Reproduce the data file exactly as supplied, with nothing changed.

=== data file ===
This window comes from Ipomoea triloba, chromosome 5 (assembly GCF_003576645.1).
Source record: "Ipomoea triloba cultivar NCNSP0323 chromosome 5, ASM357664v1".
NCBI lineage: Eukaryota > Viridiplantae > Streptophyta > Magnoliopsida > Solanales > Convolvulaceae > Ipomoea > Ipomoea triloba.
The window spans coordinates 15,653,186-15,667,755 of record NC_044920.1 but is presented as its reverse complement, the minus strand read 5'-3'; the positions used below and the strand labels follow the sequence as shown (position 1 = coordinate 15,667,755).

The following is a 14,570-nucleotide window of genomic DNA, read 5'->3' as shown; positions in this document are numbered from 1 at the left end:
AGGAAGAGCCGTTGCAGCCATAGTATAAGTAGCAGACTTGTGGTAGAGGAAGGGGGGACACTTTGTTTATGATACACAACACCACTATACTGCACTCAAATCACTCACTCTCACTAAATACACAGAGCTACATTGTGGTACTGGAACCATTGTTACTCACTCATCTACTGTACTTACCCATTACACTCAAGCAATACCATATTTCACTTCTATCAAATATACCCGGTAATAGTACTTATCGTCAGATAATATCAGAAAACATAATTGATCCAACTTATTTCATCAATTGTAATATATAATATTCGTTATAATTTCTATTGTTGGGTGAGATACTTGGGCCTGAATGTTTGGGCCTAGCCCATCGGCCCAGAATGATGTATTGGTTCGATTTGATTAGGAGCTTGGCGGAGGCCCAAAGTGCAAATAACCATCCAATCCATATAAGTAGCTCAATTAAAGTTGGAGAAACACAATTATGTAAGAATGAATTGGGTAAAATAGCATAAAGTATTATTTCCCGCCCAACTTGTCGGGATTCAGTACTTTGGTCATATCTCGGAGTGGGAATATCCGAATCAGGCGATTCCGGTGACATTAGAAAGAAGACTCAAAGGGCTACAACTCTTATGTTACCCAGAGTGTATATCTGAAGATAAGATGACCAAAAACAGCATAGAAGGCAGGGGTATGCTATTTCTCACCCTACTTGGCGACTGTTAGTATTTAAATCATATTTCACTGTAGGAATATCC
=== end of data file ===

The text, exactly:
This window comes from Ipomoea triloba, chromosome 5 (assembly GCF_003576645.1).
Source record: "Ipomoea triloba cultivar NCNSP0323 chromosome 5, ASM357664v1".
NCBI lineage: Eukaryota > Viridiplantae > Streptophyta > Magnoliopsida > Solanales > Convolvulaceae > Ipomoea > Ipomoea triloba.
The window spans coordinates 15,653,186-15,667,755 of record NC_044920.1 but is presented as its reverse complement, the minus strand read 5'-3'; the positions used below and the strand labels follow the sequence as shown (position 1 = coordinate 15,667,755).

The following is a 14,570-nucleotide window of genomic DNA, read 5'->3' as shown; positions in this document are numbered from 1 at the left end:
AGGAAGAGCCGTTGCAGCCATAGTATAAGTAGCAGACTTGTGGTAGAGGAAGGGGGGACACTTTGTTTATGATACACAACACCACTATACTGCACTCAAATCACTCACTCTCACTAAATACACAGAGCTACATTGTGGTACTGGAACCATTGTTACTCACTCATCTACTGTACTTACCCATTACACTCAAGCAATACCATATTTCACTTCTATCAAATATACCCGGTAATAGTACTTATCGTCAGATAATATCAGAAAACATAATTGATCCAACTTATTTCATCAATTGTAATATATAATATTCGTTATAATTTCTATTGTTGGGTGAGATACTTGGGCCTGAATGTTTGGGCCTAGCCCATCGGCCCAGAATGATGTATTGGTTCGATTTGATTAGGAGCTTGGCGGAGGCCCAAAGTGCAAATAACCATCCAATCCATATAAGTAGCTCAATTAAAGTTGGAGAAACACAATTATGTAAGAATGAATTGGGTAAAATAGCATAAAGTATTATTTCCCGCCCAACTTGTCGGGATTCAGTACTTTGGTCATATCTCGGAGTGGGAATATCCGAATCAGGCGATTCCGGTGACATTAGAAAGAAGACTCAAAGGGCTACAACTCTTATGTTACCCAGAGTGTATATCTGAAGATAAGATGACCAAAAACAGCATAGAAGGCAGGGGTATGCTATTTCTCACCCTACTTGGCGACTGTTAGTATTTAAATCATATTTCACTGTAGGAATATCC